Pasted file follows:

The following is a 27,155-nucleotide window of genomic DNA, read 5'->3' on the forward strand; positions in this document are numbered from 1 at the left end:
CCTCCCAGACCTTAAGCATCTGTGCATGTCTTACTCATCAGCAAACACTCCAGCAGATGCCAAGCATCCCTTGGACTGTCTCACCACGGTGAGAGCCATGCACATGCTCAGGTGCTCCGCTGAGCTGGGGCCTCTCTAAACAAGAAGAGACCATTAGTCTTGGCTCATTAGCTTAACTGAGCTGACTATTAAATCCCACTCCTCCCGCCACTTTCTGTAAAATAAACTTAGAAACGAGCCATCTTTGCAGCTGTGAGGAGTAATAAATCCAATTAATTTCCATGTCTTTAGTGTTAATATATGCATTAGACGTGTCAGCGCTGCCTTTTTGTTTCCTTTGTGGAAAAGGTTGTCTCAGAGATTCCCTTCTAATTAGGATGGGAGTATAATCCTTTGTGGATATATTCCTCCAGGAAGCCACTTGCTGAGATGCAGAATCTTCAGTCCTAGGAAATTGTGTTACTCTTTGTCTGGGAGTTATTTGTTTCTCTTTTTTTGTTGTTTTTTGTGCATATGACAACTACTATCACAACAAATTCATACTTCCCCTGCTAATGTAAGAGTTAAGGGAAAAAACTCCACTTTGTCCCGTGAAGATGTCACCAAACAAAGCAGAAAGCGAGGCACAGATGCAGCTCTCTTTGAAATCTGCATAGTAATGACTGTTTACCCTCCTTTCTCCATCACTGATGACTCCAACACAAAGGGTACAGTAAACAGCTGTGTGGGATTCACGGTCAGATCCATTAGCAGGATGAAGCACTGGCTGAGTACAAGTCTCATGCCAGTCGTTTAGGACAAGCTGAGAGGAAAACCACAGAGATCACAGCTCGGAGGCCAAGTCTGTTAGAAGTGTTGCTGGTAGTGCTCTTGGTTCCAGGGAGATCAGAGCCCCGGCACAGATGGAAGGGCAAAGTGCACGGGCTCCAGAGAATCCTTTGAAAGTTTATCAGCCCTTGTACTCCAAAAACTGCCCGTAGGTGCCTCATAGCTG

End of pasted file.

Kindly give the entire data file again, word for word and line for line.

The following is a 27,155-nucleotide window of genomic DNA, read 5'->3' on the forward strand; positions in this document are numbered from 1 at the left end:
CCTCCCAGACCTTAAGCATCTGTGCATGTCTTACTCATCAGCAAACACTCCAGCAGATGCCAAGCATCCCTTGGACTGTCTCACCACGGTGAGAGCCATGCACATGCTCAGGTGCTCCGCTGAGCTGGGGCCTCTCTAAACAAGAAGAGACCATTAGTCTTGGCTCATTAGCTTAACTGAGCTGACTATTAAATCCCACTCCTCCCGCCACTTTCTGTAAAATAAACTTAGAAACGAGCCATCTTTGCAGCTGTGAGGAGTAATAAATCCAATTAATTTCCATGTCTTTAGTGTTAATATATGCATTAGACGTGTCAGCGCTGCCTTTTTGTTTCCTTTGTGGAAAAGGTTGTCTCAGAGATTCCCTTCTAATTAGGATGGGAGTATAATCCTTTGTGGATATATTCCTCCAGGAAGCCACTTGCTGAGATGCAGAATCTTCAGTCCTAGGAAATTGTGTTACTCTTTGTCTGGGAGTTATTTGTTTCTCTTTTTTTGTTGTTTTTTGTGCATATGACAACTACTATCACAACAAATTCATACTTCCCCTGCTAATGTAAGAGTTAAGGGAAAAAACTCCACTTTGTCCCGTGAAGATGTCACCAAACAAAGCAGAAAGCGAGGCACAGATGCAGCTCTCTTTGAAATCTGCATAGTAATGACTGTTTACCCTCCTTTCTCCATCACTGATGACTCCAACACAAAGGGTACAGTAAACAGCTGTGTGGGATTCACGGTCAGATCCATTAGCAGGATGAAGCACTGGCTGAGTACAAGTCTCATGCCAGTCGTTTAGGACAAGCTGAGAGGAAAACCACAGAGATCACAGCTCGGAGGCCAAGTCTGTTAGAAGTGTTGCTGGTAGTGCTCTTGGTTCCAGGGAGATCAGAGCCCCGGCACAGATGGAAGGGCAAAGTGCACGGGCTCCAGAGAATCCTTTGAAAGTTTATCAGCCCTTGTACTCCAAAAACTGCCCGTAGGTGCCTCATAGCTG